Fashion week—digital, distant, largely on video—is underway, and there is something for everyone. Want to go to the Olympics on the moon? Thom Browne has you covered. Balenciaga will make you feel kind of gross, but in an awesome way. Marine Serre will turn you into an upcycled ninja, and Grace Wales Bonner would like to put you in a tracksuit. That’s all well and good; these are cool, talented designers, and they are proposing novel solutions to the problem presented by getting dressed in 2020. But they do not have my heart, for my heart belongs to The Row’s Spring 2021 womenswear collection, released via lookbook Tuesday morning.
The Row, of course, is the clothing line founded by Ashley and Mary-Kate Olsen. Their clothes are deeply luxurious, and almost offensively tasteful, sort of like wearable Nancy Meyers movie kitchens. (It goes without saying that The Row’s clothes are fantastically expensive, too.) The Row already makes menswear, which is largely terrific: if I had $3,200 to drop on a “summer coat,” you know I would. But we’re here to talk about the just-dropped women’s collection, which is more than a little heart-stopping in its ease, shape, and attitude.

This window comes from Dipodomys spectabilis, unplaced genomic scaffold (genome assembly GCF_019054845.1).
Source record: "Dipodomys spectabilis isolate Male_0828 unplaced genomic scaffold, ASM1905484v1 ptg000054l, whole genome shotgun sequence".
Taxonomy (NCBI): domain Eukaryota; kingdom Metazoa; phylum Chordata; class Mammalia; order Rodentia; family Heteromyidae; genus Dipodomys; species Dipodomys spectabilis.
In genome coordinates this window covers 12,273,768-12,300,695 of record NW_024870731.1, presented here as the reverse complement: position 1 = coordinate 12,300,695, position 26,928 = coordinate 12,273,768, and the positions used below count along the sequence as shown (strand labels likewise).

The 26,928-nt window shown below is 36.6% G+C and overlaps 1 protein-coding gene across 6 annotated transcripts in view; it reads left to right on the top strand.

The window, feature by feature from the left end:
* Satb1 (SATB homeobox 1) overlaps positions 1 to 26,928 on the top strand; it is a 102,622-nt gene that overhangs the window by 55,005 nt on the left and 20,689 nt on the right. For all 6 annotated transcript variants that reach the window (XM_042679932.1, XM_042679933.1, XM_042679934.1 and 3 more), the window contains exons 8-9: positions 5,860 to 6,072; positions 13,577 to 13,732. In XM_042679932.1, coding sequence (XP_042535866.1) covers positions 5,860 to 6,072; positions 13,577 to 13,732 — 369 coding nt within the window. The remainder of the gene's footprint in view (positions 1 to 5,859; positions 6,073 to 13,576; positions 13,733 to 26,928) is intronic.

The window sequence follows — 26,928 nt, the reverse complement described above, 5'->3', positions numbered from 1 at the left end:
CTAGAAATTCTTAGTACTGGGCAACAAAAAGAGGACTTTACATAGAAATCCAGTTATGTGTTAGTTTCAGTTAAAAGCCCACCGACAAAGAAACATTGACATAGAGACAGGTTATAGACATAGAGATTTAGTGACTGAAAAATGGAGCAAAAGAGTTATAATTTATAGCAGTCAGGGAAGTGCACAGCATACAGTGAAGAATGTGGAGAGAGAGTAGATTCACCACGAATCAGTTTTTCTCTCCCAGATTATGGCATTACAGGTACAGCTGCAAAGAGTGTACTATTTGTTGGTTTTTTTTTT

Let me be clear: the Olsens are not here to push boundaries. This is not the sort of fashion week presentation that will upend your idea of what clothing can be; there is no theme, nor is there a plot. There are no aliens, or ninjas, or Parisian nightwalkers. There are just…clothes, and really good ones. They are white and black and beige and gray. One of them is red; a few are navy.
Many of the silhouettes borrow heavily from the world of menswear: loose pleated khakis, slouchy blazers, boxy white dress shirts. There are traces of the ‘80s Armani we’ve been digging lately, and of the thoughtful pieces Margaret Howell has produced for nearly 50 years now. There are hints of Phoebe Philo-era Celine, and of British schoolboy uniforms, and of course of ‘90s Gap ads. When I squint, I see luxed-up echoes of Evan Kinori’s thoughtful shapes.
There is a kind of gender-bending happening here, but it is rather muted. This is not quite Thom Browne’s vision for gender-fluid clothing. It’s not Gucci’s luxe take, either. Instead, it’s something a little simpler: quiet, perfectly-cut clothing that treats gender as almost besides the point. It’s about as mellow, unfussy a collection as you’re likely to see at this fashion week, or at any other. And while the collected fashion industry seems almost paralyzed in the face of its overlapping existential crises, the Olsens appear to have found a path forward that works for them: let your clothes speak for you. The closer to a whisper, the better.